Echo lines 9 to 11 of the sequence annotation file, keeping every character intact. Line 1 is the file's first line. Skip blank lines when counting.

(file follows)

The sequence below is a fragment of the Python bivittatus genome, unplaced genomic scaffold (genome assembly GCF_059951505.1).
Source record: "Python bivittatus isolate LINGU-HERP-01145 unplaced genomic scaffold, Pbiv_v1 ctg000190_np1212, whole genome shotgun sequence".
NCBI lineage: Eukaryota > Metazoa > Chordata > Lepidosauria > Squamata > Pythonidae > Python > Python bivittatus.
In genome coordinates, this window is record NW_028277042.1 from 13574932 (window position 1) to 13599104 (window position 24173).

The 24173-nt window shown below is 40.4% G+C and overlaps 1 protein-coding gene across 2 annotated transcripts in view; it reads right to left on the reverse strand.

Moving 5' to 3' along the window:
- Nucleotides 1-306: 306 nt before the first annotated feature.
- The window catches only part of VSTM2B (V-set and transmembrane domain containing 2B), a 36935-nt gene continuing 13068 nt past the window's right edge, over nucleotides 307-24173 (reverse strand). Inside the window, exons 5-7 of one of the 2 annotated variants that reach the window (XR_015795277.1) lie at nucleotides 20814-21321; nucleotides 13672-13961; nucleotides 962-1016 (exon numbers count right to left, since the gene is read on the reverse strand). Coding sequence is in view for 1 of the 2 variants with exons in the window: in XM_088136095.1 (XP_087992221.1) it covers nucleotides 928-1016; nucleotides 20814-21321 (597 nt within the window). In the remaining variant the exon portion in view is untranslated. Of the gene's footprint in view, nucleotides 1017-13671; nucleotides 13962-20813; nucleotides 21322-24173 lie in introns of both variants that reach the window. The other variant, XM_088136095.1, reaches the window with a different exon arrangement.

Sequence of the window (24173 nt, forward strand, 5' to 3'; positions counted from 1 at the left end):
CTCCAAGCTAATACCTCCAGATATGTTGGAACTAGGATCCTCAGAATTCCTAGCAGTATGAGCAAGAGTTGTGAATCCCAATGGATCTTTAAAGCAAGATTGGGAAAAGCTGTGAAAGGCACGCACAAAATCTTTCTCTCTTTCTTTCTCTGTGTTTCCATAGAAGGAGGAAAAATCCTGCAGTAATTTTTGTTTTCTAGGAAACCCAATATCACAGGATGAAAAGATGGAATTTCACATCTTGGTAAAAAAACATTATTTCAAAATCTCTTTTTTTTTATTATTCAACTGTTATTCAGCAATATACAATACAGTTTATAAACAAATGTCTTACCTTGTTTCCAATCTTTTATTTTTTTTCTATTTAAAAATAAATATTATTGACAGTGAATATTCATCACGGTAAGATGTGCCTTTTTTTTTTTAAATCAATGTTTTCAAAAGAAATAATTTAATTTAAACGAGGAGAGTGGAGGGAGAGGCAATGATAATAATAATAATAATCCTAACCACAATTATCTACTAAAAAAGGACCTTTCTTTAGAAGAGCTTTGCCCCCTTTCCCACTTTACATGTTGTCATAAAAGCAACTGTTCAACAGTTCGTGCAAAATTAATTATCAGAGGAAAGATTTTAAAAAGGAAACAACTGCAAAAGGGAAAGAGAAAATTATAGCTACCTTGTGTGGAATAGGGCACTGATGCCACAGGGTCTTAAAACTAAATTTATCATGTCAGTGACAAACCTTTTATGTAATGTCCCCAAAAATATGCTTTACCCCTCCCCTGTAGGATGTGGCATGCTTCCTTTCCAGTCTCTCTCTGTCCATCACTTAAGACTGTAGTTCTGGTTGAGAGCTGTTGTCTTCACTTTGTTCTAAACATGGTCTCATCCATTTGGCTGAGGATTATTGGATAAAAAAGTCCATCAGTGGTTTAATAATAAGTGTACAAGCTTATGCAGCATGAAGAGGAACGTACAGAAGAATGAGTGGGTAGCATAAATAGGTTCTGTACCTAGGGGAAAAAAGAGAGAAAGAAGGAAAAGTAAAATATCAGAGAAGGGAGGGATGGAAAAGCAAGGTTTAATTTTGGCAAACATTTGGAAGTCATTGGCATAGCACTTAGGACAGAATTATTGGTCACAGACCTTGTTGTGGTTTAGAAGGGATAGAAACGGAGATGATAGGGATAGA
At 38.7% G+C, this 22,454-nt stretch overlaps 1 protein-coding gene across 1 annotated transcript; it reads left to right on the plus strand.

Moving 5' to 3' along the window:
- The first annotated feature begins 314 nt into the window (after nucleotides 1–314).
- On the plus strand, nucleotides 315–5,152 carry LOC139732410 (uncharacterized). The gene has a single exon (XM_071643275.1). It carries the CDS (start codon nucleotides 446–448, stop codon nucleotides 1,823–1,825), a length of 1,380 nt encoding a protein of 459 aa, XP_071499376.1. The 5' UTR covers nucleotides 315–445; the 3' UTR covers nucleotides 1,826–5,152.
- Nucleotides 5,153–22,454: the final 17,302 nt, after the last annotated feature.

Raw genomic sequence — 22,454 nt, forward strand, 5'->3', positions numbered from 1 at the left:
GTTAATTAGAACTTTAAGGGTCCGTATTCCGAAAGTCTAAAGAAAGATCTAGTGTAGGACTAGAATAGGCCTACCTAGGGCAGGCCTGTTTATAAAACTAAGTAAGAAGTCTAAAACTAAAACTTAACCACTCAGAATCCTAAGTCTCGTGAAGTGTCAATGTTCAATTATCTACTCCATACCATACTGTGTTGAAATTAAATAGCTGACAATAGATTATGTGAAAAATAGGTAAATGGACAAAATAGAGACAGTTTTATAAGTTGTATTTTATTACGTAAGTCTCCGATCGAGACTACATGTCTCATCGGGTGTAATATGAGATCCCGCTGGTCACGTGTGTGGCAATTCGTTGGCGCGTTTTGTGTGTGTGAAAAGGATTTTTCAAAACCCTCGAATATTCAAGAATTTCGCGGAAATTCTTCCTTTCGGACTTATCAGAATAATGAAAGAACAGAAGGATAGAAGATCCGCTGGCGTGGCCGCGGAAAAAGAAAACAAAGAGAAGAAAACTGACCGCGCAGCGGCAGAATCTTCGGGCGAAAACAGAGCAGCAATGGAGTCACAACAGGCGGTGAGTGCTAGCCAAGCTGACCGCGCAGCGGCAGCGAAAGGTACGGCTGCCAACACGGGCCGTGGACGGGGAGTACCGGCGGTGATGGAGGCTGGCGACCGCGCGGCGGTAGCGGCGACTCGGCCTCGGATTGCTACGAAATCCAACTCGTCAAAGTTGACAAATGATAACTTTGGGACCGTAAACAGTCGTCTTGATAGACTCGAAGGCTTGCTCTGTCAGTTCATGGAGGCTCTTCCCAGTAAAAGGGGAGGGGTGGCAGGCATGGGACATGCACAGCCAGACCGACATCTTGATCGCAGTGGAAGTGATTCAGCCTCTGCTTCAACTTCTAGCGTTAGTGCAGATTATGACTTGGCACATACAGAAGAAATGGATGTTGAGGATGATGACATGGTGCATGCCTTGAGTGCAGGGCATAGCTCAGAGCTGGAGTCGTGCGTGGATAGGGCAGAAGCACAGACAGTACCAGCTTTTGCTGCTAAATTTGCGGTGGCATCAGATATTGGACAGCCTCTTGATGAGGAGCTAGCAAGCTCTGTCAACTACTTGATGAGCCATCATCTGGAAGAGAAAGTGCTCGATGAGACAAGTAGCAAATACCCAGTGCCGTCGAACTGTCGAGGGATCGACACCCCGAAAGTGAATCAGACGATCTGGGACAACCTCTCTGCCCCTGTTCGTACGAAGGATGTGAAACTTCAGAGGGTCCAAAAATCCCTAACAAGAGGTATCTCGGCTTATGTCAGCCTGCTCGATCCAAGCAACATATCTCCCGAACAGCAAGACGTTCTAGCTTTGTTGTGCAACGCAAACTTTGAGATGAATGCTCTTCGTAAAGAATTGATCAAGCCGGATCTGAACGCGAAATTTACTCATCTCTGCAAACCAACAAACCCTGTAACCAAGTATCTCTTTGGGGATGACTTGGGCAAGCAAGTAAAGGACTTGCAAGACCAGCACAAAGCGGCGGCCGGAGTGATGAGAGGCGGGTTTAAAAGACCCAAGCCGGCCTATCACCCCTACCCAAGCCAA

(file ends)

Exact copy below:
Sequence of the window (24173 nt, forward strand, 5' to 3'; positions counted from 1 at the left end):
CTCCAAGCTAATACCTCCAGATATGTTGGAACTAGGATCCTCAGAATTCCTAGCAGTATGAGCAAGAGTTGTGAATCCCAATGGATCTTTAAAGCAAGATTGGGAAAAGCTGTGAAAGGCACGCACAAAATCTTTCTCTCTTTCTTTCTCTGTGTTTCCATAGAAGGAGGAAAAATCCTGCAGTAATTTTTGTTTTCTAGGAAACCCAATATCACAGGATGAAAAGATGGAATTTCACATCTTGGTAAAAAAACATTATTTCAAAATCTCTTTTTTTTTATTATTCAACTGTTATTCAGCAATATACAATACAGTTTATAAACAAATGTCTTACCTTGTTTCCAATCTTTTATTTTTTTTCTATTTAAAAATAAATATTATTGACAGTGAATATTCATCACGGTAAGATGTGCCTTTTTTTTTTTAAATCAATGTTTTCAAAAGAAATAATTTAATTTAAACGAGGAGAGTGGAGGGAGAGGCAATGATAATAATAATAATAATCCTAACCACAATTATCTACTAAAAAAGGACCTTTCTTTAGAAGAGCTTTGCCCCCTTTCCCACTTTACATGTTGTCATAAAAGCAACTGTTCAACAGTTCGTGCAAAATTAATTATCAGAGGAAAGATTTTAAAAAGGAAACAACTGCAAAAGGGAAAGAGAAAATTATAGCTACCTTGTGTGGAATAGGGCACTGATGCCACAGGGTCTTAAAACTAAATTTATCATGTCAGTGACAAACCTTTTATGTAATGTCCCCAAAAATATGCTTTACCCCTCCCCTGTAGGATGTGGCATGCTTCCTTTCCAGTCTCTCTCTGTCCATCACTTAAGACTGTAGTTCTGGTTGAGAGCTGTTGTCTTCACTTTGTTCTAAACATGGTCTCATCCATTTGGCTGAGGATTATTGGATAAAAAAGTCCATCAGTGGTTTAATAATAAGTGTACAAGCTTATGCAGCATGAAGAGGAACGTACAGAAGAATGAGTGGGTAGCATAAATAGGTTCTGTACCTAGGGGAAAAAAGAGAGAAAGAAGGAAAAGTAAAATATCAGAGAAGGGAGGGATGGAAAAGCAAGGTTTAATTTTGGCAAACATTTGGAAGTCATTGGCATAGCACTTAGGACAGAATTATTGGTCACAGACCTTGTTGTGGTTTAGAAGGGATAGAAACGGAGATGATAGGGATAGA
At 38.7% G+C, this 22,454-nt stretch overlaps 1 protein-coding gene across 1 annotated transcript; it reads left to right on the plus strand.